The Israeli artists had pulled out of the show one day earlier in order to protect the Palestinians who had been threatened and accused on an Arabic-language Facebook page of “normalizing relations with Israel,” according to Tavia La Follette, the independent curator of the exhibit. La Follette is the founder and director of ArtUp, and an artist-in-residence at Carnegie Mellon University’s CREATE Lab.
The trigger for the threats, said La Follete, was the use of the words “collaboration” and “dialogue” within the exhibition’s announcements on the websites of the Mattress Factory and Filmmakers Galleries. But those words were never approved by La Follette or the artists in the exhibition, she said.
“There’s language that was put up on the websites that are words used in the land of art all the time,” she said. “In the art world, ‘collaboration’ and ‘dialogue’ are used all the time. But ‘collaboration’ means something completely different politically. That’s where the problem started.”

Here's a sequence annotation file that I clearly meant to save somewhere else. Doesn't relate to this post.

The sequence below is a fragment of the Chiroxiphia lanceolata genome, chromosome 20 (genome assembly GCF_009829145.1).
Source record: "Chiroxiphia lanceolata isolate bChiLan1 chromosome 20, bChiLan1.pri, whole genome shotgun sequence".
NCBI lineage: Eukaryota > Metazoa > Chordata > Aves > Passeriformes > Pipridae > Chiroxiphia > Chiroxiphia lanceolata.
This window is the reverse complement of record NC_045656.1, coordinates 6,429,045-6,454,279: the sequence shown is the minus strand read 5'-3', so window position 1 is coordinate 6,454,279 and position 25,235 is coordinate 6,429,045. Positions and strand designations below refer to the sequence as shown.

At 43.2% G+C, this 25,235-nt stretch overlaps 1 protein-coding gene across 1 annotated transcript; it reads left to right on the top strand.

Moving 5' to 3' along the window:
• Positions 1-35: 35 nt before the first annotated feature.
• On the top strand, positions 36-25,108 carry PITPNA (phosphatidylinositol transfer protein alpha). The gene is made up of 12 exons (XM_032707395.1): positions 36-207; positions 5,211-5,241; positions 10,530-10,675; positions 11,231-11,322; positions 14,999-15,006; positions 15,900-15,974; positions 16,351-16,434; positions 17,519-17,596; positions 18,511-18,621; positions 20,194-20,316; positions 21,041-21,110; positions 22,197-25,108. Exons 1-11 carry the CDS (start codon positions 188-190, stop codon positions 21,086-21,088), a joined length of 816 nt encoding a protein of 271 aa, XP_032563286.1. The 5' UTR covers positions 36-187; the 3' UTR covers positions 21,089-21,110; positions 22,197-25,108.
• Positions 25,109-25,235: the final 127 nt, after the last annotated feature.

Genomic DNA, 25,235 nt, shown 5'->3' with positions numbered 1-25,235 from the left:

But La Follette, who had invited the artists to create works together and individually in response to issues and experiences surrounding the words “borders,” “walls” and “citizenship,” said the shows were “not about normalization and were never about normalization.”
“But we knew the artists would be getting flack at some time because people would be making judgments on what we’re doing,” she acknowledged.
After the Palestinian artists were accused on Facebook of normalizing relations with Israel, all three Israeli artists — Emmanuel Witzthum, Dror Yaron and Itamar Jobani — withdrew from the exhibition to allow the Palestinians to remain in the show, said La Follette, adding that what was supposed to be a celebratory party at her home last weekend, “turned into Camp David.”
“The Palestinian artists said, ‘We can’t be in this show,’ so the Israelis withdrew,” she explained. “The whole idea behind the project was to move it beyond political rhetoric. But we need to protect the Palestinian artists. It shows the integrity of the Israeli artists that they pulled out of the show.”
OK, so the Palestinian artists were threatened because they were working together with Israeli artists on an art project. Horrors!
Having the Palestinian Arabs withdraw because of threats to them by their fellow Arabs would be bad, so to stop that from happening, the Israeli artists offered to withdraw so the Palestinians could continue to participate.
That wasn’t good enough.